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Thanks for posting.

 

Based on:

 

Indeed, Horizon Kinetics has constructed an index composed of companies whose wealthy insiders hold substantial stakes. This has beaten the S&P 500 by 2.7% annually on average over the past 20 years

I would expect that removing the owner operators from the S&P 500 isn't going to have a huge impact on the performance. Owner operators are - I think - just a small part of the S&P 500, and if they outperform on average 2.7% you have to figure that the average S&P performance is reduced by a percentage substantially less than 2.7%. Would love to see some to do the real math though, but not easy to get access to the right data.

 

So there's a couple of interesting questions:

 

1) How much effect should we assume is happening from shifting from market cap to market cap float adjusted index returns?

 

One answer, is that since 2005, there's has been a 1% effect (27% versus 28%), so it is not substantial.  However, it may be larger in a different time period, e.g., because of the large correlation we have had over the recession and recovery.  Overall, I get the impression that the change isn't good, but isn't devastating either.

 

2) How much would the returns be affected historically if the S&P 500 did not include the owner operators?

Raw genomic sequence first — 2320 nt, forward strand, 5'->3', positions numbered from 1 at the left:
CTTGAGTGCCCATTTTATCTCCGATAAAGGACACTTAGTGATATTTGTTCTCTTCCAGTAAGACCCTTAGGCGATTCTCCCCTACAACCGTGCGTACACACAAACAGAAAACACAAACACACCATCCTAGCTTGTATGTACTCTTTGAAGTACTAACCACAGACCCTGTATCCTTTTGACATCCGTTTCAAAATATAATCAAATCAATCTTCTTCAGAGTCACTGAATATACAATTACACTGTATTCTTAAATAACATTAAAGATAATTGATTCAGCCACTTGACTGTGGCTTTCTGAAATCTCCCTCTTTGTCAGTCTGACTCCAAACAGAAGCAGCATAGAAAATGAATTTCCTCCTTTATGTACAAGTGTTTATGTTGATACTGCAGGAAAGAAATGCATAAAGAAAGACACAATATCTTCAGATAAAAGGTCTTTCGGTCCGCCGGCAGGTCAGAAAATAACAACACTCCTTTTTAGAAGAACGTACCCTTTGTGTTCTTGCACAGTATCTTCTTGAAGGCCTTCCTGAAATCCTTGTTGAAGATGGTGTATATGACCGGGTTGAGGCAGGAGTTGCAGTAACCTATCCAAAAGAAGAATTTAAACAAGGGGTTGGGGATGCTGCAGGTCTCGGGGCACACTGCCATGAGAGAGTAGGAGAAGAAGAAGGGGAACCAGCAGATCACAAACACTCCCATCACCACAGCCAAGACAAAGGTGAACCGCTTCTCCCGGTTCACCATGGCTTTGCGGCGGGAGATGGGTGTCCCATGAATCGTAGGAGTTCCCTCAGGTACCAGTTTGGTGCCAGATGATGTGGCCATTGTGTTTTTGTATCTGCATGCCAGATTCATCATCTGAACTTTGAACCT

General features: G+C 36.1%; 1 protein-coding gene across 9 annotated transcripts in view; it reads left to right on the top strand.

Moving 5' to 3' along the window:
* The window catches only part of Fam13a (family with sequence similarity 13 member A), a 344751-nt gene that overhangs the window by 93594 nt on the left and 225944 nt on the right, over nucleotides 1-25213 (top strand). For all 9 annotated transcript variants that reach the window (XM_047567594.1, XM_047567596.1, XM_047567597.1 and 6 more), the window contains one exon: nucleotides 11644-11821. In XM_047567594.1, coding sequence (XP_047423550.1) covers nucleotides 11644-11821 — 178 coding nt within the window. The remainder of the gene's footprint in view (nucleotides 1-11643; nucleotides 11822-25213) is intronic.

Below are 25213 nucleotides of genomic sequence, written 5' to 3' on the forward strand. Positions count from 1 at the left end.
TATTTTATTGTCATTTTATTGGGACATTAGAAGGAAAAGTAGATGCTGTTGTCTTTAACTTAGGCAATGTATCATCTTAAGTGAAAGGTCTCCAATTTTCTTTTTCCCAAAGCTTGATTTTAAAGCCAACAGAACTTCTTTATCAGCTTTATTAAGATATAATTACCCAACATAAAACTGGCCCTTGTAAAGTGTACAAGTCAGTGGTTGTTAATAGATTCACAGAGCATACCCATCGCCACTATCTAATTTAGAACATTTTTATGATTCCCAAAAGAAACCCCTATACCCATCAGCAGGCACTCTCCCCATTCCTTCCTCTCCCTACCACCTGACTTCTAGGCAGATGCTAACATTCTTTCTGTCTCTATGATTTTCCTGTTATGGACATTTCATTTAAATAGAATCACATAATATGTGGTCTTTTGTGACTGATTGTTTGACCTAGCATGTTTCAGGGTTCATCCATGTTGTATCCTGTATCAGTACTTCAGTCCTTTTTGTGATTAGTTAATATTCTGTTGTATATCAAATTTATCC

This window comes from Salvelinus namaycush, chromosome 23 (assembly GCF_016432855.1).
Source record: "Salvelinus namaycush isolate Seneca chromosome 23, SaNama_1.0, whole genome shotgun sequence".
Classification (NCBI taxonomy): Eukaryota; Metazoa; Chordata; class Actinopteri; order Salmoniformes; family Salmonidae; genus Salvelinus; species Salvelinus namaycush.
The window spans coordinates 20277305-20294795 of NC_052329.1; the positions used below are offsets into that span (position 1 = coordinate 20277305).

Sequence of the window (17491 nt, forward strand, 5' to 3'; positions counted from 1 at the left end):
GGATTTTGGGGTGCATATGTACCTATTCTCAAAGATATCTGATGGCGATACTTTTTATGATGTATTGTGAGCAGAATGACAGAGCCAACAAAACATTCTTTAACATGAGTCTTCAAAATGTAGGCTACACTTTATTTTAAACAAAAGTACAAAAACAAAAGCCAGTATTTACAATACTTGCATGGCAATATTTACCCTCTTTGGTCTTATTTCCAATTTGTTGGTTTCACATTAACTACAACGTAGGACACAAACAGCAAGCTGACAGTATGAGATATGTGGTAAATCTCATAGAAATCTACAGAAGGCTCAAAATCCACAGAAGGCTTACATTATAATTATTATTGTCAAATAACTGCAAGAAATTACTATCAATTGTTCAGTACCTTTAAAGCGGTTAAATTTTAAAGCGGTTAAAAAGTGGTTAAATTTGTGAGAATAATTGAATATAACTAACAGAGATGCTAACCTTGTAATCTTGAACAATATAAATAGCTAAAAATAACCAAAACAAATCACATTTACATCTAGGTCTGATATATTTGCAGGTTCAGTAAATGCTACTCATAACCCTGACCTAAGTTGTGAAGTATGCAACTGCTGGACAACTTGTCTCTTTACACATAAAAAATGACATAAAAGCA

We don't have a good answer for this, but they do state this (not terribly satisfying, however):

"We have not performed the exercise of calculating the S&P as if those companies never existed but we are confident that the return would be dramatically lower than what it has been, and would not have been an attractive investment."

 

There's an implication of perhaps 2% loss in returns, per annum here, I would assume.  i.e., for it to become not attractive, it would need to be significantly less than ~9% returns.  7% is still decent, compared to bond yields say, so I wonder if they are implying more than that.

 

That's a very large implication.  I wonder if it has to do with the particular companies in the past, e.g., Wal Mart, MSFT, etc? versus the ones we have now?  Generally, hard to reconcile.